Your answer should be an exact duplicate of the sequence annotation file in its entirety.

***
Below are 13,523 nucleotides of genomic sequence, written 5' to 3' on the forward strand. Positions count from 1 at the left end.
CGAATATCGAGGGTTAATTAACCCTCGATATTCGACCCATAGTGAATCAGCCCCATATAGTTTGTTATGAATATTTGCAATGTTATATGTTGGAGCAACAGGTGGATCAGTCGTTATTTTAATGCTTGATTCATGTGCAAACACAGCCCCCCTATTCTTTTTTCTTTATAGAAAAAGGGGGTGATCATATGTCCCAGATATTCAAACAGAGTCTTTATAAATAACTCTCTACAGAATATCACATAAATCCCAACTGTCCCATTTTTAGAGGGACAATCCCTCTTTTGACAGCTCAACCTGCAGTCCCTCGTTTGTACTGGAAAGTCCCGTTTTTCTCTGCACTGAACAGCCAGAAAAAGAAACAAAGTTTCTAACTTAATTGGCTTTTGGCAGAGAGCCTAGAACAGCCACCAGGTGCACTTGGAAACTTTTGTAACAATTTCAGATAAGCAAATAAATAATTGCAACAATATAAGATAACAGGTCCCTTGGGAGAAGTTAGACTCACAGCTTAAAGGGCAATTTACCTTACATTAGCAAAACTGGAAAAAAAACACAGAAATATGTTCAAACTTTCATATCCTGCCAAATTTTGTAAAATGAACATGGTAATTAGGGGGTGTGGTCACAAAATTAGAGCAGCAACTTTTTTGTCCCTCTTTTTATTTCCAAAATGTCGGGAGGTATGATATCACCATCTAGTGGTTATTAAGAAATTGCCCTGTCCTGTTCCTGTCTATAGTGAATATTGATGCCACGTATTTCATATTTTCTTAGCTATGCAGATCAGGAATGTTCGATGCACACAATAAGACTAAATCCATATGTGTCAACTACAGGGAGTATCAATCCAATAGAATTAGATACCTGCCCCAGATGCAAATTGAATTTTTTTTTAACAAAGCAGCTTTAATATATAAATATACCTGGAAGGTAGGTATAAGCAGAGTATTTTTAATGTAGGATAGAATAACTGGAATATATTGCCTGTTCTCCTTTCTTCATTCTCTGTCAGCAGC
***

Below are 13,523 nucleotides of genomic sequence, written 5' to 3' on the forward strand. Positions count from 1 at the left end.
CGAATATCGAGGGTTAATTAACCCTCGATATTCGACCCATAGTGAATCAGCCCCATATAGTTTGTTATGAATATTTGCAATGTTATATGTTGGAGCAACAGGTGGATCAGTCGTTATTTTAATGCTTGATTCATGTGCAAACACAGCCCCCCTATTCTTTTTTCTTTATAGAAAAAGGGGGTGATCATATGTCCCAGATATTCAAACAGAGTCTTTATAAATAACTCTCTACAGAATATCACATAAATCCCAACTGTCCCATTTTTAGAGGGACAATCCCTCTTTTGACAGCTCAACCTGCAGTCCCTCGTTTGTACTGGAAAGTCCCGTTTTTCTCTGCACTGAACAGCCAGAAAAAGAAACAAAGTTTCTAACTTAATTGGCTTTTGGCAGAGAGCCTAGAACAGCCACCAGGTGCACTTGGAAACTTTTGTAACAATTTCAGATAAGCAAATAAATAATTGCAACAATATAAGATAACAGGTCCCTTGGGAGAAGTTAGACTCACAGCTTAAAGGGCAATTTACCTTACATTAGCAAAACTGGAAAAAAAACACAGAAATATGTTCAAACTTTCATATCCTGCCAAATTTTGTAAAATGAACATGGTAATTAGGGGGTGTGGTCACAAAATTAGAGCAGCAACTTTTTTGTCCCTCTTTTTATTTCCAAAATGTCGGGAGGTATGATATCACCATCTAGTGGTTATTAAGAAATTGCCCTGTCCTGTTCCTGTCTATAGTGAATATTGATGCCACGTATTTCATATTTTCTTAGCTATGCAGATCAGGAATGTTCGATGCACACAATAAGACTAAATCCATATGTGTCAACTACAGGGAGTATCAATCCAATAGAATTAGATACCTGCCCCAGATGCAAATTGAATTTTTTTTTAACAAAGCAGCTTTAATATATAAATATACCTGGAAGGTAGGTATAAGCAGAGTATTTTTAATGTAGGATAGAATAACTGGAATATATTGCCTGTTCTCCTTTCTTCATTCTCTGTCAGCAGC